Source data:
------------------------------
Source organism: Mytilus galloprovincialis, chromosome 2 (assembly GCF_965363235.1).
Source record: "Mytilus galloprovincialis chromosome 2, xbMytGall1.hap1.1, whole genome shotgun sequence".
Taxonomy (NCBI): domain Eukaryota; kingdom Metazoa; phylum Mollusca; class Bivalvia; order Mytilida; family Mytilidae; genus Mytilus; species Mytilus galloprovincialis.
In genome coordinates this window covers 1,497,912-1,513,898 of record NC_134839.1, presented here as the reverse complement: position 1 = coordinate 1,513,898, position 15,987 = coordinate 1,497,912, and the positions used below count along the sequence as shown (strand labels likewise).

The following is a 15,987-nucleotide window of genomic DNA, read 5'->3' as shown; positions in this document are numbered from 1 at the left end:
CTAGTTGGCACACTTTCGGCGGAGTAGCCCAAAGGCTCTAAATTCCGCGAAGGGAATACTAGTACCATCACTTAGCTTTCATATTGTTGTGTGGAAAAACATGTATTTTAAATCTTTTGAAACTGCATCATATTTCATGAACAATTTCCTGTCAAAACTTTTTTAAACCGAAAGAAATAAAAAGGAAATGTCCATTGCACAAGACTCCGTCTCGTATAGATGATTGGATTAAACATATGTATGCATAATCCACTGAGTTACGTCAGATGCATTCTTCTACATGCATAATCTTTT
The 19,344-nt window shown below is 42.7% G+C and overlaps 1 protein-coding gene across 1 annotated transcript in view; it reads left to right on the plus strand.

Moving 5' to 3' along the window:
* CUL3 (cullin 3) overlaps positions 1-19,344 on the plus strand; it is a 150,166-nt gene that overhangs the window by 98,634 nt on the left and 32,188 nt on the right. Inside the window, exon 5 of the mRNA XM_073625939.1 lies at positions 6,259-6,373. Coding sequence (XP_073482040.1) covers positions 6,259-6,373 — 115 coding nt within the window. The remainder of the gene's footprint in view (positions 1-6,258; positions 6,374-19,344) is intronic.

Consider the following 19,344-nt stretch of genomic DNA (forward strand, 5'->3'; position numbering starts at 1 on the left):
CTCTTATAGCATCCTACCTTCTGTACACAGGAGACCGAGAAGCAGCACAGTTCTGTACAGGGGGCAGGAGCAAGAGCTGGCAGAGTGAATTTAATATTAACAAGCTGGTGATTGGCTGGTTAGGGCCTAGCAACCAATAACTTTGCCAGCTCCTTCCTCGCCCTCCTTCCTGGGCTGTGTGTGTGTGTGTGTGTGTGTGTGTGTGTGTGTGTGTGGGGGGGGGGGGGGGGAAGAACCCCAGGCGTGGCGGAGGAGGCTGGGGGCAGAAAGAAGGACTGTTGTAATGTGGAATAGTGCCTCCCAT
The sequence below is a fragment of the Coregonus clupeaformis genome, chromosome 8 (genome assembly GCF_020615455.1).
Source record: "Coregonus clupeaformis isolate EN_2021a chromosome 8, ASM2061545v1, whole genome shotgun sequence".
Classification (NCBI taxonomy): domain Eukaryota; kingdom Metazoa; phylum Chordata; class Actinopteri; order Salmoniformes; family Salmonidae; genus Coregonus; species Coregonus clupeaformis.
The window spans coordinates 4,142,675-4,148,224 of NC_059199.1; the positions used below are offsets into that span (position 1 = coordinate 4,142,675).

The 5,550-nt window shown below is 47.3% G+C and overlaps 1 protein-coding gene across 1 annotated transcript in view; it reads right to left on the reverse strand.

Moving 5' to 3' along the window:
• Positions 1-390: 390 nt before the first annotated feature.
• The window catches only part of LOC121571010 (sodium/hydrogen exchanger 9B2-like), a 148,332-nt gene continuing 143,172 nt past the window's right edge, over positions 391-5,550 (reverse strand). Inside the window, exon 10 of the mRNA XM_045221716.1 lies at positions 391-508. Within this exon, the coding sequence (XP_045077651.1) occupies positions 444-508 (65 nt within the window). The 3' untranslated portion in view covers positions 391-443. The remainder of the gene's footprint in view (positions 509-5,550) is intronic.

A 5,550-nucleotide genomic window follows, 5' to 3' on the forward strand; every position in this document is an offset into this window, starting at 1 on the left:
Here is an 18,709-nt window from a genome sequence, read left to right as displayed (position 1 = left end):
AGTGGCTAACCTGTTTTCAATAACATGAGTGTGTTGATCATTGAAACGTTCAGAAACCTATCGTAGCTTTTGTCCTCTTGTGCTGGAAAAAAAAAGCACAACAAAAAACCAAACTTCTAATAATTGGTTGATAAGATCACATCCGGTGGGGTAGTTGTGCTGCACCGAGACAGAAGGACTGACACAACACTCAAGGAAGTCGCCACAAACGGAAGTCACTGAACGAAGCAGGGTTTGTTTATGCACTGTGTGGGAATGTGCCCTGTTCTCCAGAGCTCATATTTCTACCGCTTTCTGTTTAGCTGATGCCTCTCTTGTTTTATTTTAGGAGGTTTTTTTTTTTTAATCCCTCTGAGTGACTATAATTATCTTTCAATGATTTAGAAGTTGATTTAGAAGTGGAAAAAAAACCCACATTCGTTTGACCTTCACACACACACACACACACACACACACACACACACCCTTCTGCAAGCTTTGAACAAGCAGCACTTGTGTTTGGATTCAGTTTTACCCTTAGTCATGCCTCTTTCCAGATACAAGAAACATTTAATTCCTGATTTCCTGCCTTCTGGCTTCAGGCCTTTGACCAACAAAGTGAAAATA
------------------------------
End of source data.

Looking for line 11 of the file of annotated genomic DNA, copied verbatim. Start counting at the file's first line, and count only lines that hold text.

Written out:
CTCTTATAGCATCCTACCTTCTGTACACAGGAGACCGAGAAGCAGCACAGTTCTGTACAGGGGGCAGGAGCAAGAGCTGGCAGAGTGAATTTAATATTAACAAGCTGGTGATTGGCTGGTTAGGGCCTAGCAACCAATAACTTTGCCAGCTCCTTCCTCGCCCTCCTTCCTGGGCTGTGTGTGTGTGTGTGTGTGTGTGTGTGTGTGTGTGTGTGGGGGGGGGGGGGGGGAAGAACCCCAGGCGTGGCGGAGGAGGCTGGGGGCAGAAAGAAGGACTGTTGTAATGTGGAATAGTGCCTCCCAT